FES - The Friedrich-Ebert-Stiftung is a German non-profit, private educational foundation active in many parts of the world to promote participatory democracy, social justice and international understanding. In its cooperation with non-government organisations, labor groups, the academe and the government, it seeks to contribute in strengthening an inclusive political system and a people-centered economic development.

IPDC - The International Programme for the Development of Communication is a major forum in the UN system designed to develop free and pluralistic media with a global approach to democratic development. , IPDC has focused its projects on the most urgent priorities in communication development.The efforts of the IPDC have had an important impact on a broad range of fields covering, among others, the promotion of media independence and pluralism, development of community media, radio and television organizations, modernization of national and regional news agencies, and training of media professionals. IPDC has mobilized some US$ 93 million for over 1100 projects in 139 developing countries and countries in transition.

ITU - The International Telecommunication Union is the leading United Nations agency for information and communication technology issues, and the global focal point for governments and the private sector in developing networks and services. For nearly 145 years, ITU has coordinated the shared global use of the radio spectrum, promoted international cooperation in assigning satellite orbits, worked to improve telecommunication infrastructure in the developing world, established the worldwide standards that foster seamless interconnection of a vast range of communications systems and addressed the global challenges of our times, such as mitigating climate change and strengthening cybersecurity.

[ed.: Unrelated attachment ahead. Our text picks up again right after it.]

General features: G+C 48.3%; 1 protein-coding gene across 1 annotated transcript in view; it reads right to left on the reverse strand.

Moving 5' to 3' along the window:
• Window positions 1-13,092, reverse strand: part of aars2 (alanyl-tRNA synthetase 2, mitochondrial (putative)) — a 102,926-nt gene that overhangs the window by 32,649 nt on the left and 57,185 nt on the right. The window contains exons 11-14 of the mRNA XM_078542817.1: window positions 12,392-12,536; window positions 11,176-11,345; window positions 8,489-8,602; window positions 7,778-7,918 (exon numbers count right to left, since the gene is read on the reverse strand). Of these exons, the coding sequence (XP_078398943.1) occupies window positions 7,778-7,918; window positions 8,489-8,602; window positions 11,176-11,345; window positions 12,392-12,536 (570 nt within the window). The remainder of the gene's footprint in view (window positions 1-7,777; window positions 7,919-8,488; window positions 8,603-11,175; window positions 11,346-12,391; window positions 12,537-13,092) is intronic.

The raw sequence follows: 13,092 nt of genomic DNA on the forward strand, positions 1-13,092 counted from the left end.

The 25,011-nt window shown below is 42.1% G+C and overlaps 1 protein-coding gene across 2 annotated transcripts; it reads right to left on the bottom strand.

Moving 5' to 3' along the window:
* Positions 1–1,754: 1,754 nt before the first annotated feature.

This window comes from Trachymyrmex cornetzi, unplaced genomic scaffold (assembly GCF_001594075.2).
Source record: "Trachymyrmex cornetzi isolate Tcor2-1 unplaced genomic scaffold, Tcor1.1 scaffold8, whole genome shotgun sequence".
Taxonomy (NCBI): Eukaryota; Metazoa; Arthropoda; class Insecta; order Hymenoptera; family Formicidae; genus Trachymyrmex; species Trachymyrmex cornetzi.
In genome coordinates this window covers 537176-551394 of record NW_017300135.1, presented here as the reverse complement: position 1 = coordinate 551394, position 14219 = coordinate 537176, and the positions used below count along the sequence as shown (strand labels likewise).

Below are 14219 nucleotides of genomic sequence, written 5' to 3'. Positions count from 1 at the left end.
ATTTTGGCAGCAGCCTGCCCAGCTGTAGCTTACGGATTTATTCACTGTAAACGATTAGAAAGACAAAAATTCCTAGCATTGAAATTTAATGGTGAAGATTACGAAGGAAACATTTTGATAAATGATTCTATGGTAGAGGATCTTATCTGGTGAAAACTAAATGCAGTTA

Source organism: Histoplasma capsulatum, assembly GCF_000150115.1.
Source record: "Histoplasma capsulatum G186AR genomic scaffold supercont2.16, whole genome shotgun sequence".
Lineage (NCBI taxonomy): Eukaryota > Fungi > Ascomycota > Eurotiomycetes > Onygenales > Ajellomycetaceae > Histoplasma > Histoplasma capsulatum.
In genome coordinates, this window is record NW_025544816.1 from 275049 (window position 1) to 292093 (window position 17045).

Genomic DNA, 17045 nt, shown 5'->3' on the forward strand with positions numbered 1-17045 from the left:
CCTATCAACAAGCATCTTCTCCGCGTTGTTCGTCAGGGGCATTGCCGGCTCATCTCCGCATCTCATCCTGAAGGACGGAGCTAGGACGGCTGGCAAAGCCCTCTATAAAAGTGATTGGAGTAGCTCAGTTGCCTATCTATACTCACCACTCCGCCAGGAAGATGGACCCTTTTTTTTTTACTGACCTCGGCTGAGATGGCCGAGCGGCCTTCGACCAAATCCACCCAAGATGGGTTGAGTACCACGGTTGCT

PSB -A Public Service Broadcasting model is a separate dedicated network that serves the entire population, and contributes to the region's socio-economic development. It offers quality programmes of information, education and entertainment consistent with the community's moral and ethical values. It ensures a high technical standard with proper balance and a range of topics. It should have autonomous control over content and financial independence with strong accountability practices, supported by creative and professional human resource, and strategic partnerships to enhance the mandate of PSB. It adapts readily to changes in science and technology and exploits all significant digital platforms."